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If your implants are sub mammary and you continue to have problems with rippling, I suggest you ask your surgeon to move them to a sub pectoral pocket. This will add more coverage between your skin and the implant and always reduces the amount of visible wrinkles.

A textured implant usually is worse for rippling and does not feel as natural, especially on top of the muscle.

Leslie H. Stevens, MD
Beverly Hills Plastic Surgeon

Textured MP Breast implants and Rippling

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Dear Midere,

Having not examined you before your procedures and now I can only speak in generalities which may not apply to you.

ALL implants (but saline MORE than gel filled) are associated with rippling. Textured implants on the US market are associated with more rippling than smooth (saline or gel) implants. Finally, implants UNDER the muscles will project less rippling than implants over the muscle, as you had done.

Personally, I would advise against using a textured implant (either saline or gel). To minimize the likelihood of recurrent rippling, I would advise closing the subglandular pocket and put smooth gel filled implants UNDER the muscle.

Good Luck.

Peter A. Aldea, MD
Memphis Plastic Surgeon

Lessening the chance of breast implant rippling

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In my experience (30 years), rippling is more common with textured implants because the capsule around the implant attaches to the implant making the rippling worse.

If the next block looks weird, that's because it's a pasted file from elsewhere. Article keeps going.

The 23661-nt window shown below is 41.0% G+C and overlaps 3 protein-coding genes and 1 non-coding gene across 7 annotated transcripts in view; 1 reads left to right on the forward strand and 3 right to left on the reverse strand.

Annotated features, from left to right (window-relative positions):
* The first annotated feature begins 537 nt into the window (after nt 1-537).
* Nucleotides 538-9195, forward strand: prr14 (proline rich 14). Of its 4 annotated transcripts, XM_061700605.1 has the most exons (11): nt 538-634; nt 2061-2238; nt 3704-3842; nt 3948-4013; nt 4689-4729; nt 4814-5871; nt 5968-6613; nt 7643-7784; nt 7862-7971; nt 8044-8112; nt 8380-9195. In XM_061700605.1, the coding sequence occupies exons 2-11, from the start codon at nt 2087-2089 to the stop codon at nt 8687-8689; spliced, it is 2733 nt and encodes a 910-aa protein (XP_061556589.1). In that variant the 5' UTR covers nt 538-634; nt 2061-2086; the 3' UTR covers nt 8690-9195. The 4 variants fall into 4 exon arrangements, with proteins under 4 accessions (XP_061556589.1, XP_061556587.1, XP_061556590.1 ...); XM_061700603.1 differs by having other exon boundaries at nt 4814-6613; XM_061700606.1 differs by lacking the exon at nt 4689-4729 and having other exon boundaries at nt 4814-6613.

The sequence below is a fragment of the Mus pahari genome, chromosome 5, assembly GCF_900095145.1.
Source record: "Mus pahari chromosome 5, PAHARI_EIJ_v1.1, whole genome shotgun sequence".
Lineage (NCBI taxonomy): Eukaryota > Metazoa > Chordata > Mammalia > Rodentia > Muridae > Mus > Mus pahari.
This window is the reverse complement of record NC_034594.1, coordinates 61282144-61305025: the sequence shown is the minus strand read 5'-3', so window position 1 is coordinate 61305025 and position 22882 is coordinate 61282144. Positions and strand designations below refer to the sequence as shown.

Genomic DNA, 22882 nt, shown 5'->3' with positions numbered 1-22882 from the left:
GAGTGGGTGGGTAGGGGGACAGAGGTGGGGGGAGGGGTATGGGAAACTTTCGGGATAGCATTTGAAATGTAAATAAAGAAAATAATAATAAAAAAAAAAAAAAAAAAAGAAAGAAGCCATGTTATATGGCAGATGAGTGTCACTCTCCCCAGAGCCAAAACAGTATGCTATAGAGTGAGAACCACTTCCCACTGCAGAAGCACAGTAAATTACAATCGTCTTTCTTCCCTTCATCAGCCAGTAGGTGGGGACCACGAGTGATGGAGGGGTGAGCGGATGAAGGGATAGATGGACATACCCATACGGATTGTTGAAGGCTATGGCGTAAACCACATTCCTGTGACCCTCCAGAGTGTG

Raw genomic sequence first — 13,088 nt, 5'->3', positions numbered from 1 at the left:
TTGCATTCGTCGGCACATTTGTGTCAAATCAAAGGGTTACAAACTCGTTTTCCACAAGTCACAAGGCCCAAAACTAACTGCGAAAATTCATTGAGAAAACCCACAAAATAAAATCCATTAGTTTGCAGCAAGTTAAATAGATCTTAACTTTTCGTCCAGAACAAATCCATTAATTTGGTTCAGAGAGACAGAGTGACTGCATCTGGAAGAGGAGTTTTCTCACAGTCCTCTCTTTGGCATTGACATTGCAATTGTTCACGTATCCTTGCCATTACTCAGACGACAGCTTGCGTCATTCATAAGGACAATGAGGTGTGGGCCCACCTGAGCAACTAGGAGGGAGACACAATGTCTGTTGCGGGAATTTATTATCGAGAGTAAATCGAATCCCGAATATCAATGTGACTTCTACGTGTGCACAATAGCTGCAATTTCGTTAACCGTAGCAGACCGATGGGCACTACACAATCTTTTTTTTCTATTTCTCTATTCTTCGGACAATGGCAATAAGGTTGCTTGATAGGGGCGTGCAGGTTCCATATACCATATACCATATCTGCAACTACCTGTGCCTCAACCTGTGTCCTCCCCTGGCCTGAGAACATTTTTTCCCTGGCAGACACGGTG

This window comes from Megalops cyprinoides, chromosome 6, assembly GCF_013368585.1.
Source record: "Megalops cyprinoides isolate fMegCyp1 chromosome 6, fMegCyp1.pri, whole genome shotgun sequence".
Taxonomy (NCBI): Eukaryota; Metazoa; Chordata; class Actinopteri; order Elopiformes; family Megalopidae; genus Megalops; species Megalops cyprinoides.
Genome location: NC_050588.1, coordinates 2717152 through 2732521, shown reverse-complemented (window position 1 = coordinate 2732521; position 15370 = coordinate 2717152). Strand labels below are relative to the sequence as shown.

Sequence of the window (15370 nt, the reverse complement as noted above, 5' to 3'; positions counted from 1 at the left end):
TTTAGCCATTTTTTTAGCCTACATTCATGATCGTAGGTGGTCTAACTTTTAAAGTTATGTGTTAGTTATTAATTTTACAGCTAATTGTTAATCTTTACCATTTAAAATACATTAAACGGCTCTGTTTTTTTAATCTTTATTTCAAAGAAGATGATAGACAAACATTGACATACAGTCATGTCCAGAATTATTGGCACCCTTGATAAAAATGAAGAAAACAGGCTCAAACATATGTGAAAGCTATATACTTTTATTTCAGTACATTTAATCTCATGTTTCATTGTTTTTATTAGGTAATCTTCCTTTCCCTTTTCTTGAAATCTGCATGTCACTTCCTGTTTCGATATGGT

I would use a high profile silicone gel implant because the edge contour of the implant makes it less likely to ripple.

Robert Vitolo, MD
Manhattan Plastic Surgeon


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Breast Implant Rippling most often occurs when there is insufficient soft tissue coverage due to little overlying body fat and breast tissue. Implants placed beneath the muscle help to minimize this phenomena but the lower and outside breast (as pectoralis muscle is no longer present), towards the cleavage where the muscle thins out or on top of the breast where breast tissue is often lacking are the most common places to see rippling. It is often accentuated with certain positions (e.g. bending over,or leaning). Most of the time, rippling is felt along the outer side of the breast and the inner side of the breast next to the cleavage. Breast implant waviness (rippling) that is felt but not noticeable to the eye is very common and should not be a concern. However, when rippling is visible, patients are often self-conscious about their appearance.
Factors that are associated with increased rippling include:
  • Traditional Saline implants (IDEAL® Saline implants less likely)
  • Textured implants
  • Large implants
  • Thin patients with low BMI
  • Implants placed above the muscle
  • Prior history of rippling
Factors which are less likely to have rippling include:
  • Heavier and larger breasted women
  • Using a highly cohesive form-stabile silicone implants (gummy bear)
  • Smooth implants
  • Smaller implants
  • Submuscular placement
Once rippling occurs it is very difficult to correct. Rippling can be minimized by placing a biologic fabrics (e.g. AlloDerm®, Strattice™, SERI®), submuscular conversion if implants are above the muscle, fat transfer, use of adjacent tissue (muscle or fascia) if available, and in persistent cases implant removal and fat transfer. Seek the care of the best board certified plastic surgeon possible with experience in breast revision surgery.


These answers are for educational purposes and should not be relied upon as a substitute for medical advice you may receive from your physician. If you have a medical emergency, please call 911. These answers do not constitute or initiate a patient/doctor relationship.